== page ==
We have a variety of roles. I will tell you that if the 200-plus sellers that we have, globally, everyone of them is an OEM seller. Every president's that's been here, talked to you for the last several minutes, had talked about their need for aftermarket generation and OEM. All of our sellers have OEM responsibility. Now some of those sellers have distribution responsibility. Distribution is a very important part of our business, both in North America and Europe. And creation of aftermarket, bad distribution and with distribution is important to us, but come our primary task is developmental activity. And that's how we focus the sales organization.
As you can see there, some of brands have dedicated sellers. Dave'll talk in a few moments about that opportunity that we have with Turf & Garden and that we have a dedicated sales team for the last several years that have helped build that opportunity. Some of our brands, excuse me, some of our markets have dedicated sellers. When you look the kind of product that we sell, particularly, the engineered solutions products, and is called Peter talked about before. We are not going to send someone who has a broad knowledge of selling into a food processing account into a steel mill, it just doesn't work.
So we really position the sellers, based on the skills, to the well-identified markets that the brand wants us to sell into. Some sellers have multiple brand responsibility, particularly when you work in a space or you call on aftermarket distribution. You're able to sell multiple brands, based on the spaces that we choose to sell you to. Most brands are supported by synergy sellers. So just about every brand that we have, within their sales force, there is a group of sellers that will sell multiple brands based on the markets we send him to. And then, finally, we have strategic markets sellers. So we have 3 or 4 on, a global basis, who are responsible for global activity in key markets like metals, key markets like marine, key markets like food, where their responsibility extends beyond the geography where they happen to live.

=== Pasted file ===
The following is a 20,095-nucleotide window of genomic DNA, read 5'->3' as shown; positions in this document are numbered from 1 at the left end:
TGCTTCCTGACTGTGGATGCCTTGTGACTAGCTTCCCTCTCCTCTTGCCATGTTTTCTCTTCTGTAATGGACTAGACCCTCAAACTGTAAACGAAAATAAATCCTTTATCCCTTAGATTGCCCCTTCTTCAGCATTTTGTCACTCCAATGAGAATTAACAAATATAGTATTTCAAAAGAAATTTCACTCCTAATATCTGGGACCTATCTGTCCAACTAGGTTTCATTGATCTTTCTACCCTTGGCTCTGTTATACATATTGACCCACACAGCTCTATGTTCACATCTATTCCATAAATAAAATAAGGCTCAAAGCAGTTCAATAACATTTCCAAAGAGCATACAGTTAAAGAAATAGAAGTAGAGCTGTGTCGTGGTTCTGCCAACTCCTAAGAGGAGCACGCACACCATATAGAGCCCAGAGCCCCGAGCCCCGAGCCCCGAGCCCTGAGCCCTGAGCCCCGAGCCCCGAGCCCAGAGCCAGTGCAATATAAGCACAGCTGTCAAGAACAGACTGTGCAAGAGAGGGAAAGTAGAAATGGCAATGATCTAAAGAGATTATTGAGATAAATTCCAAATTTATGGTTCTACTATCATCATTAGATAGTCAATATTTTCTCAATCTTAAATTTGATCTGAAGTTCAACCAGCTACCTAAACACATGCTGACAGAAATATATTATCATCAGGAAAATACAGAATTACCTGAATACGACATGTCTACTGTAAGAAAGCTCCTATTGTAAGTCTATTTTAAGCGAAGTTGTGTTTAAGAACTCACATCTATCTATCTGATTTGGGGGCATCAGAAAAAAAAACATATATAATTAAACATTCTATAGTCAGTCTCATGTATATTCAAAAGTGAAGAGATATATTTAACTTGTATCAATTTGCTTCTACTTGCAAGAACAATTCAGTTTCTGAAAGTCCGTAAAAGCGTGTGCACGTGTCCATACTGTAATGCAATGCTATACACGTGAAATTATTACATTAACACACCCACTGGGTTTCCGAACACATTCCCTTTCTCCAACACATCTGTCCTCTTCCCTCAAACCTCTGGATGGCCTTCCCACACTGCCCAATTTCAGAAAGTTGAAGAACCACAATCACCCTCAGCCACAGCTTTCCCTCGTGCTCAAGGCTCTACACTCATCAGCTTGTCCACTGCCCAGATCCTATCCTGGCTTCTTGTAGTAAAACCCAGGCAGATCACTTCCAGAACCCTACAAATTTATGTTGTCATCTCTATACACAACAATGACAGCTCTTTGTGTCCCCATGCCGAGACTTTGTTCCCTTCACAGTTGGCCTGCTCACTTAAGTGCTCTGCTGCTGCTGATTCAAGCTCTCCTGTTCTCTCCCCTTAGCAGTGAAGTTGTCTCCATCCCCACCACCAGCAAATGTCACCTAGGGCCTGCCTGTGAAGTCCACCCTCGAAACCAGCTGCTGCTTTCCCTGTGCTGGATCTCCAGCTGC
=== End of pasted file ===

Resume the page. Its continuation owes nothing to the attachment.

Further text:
All of this begins with this clearly identified value proposition that Craig talked about, the process that we go through. And I can tell you that we're not divorced from the brands. We work for the brands. We're a shared service. And so, our incorporation, within the sales organization, is to support what they want done, not do what we would like to do. And it's very clear, with all the precedents that you have viewed this morning, the strength of their personnel, it doesn't allow us to wander too far off the market what they want. But the process begins for us with a specific account identification. What's the best opportunity? We clearly identify within the framework, within that space, what are the best opportunities? There maybe 50 accounts within a particular space, we'll clearly identify what are the Top 10. What's the value proposition that we have that best meet the opportunity within that particular space. From that, we'll then make a decision about how to resource it. We've used the matrix management approach to our sales organization for more than 10 years. If I'm a seller, I'm only interested into 2 things: what do you want me to sell; and where do you want me to go?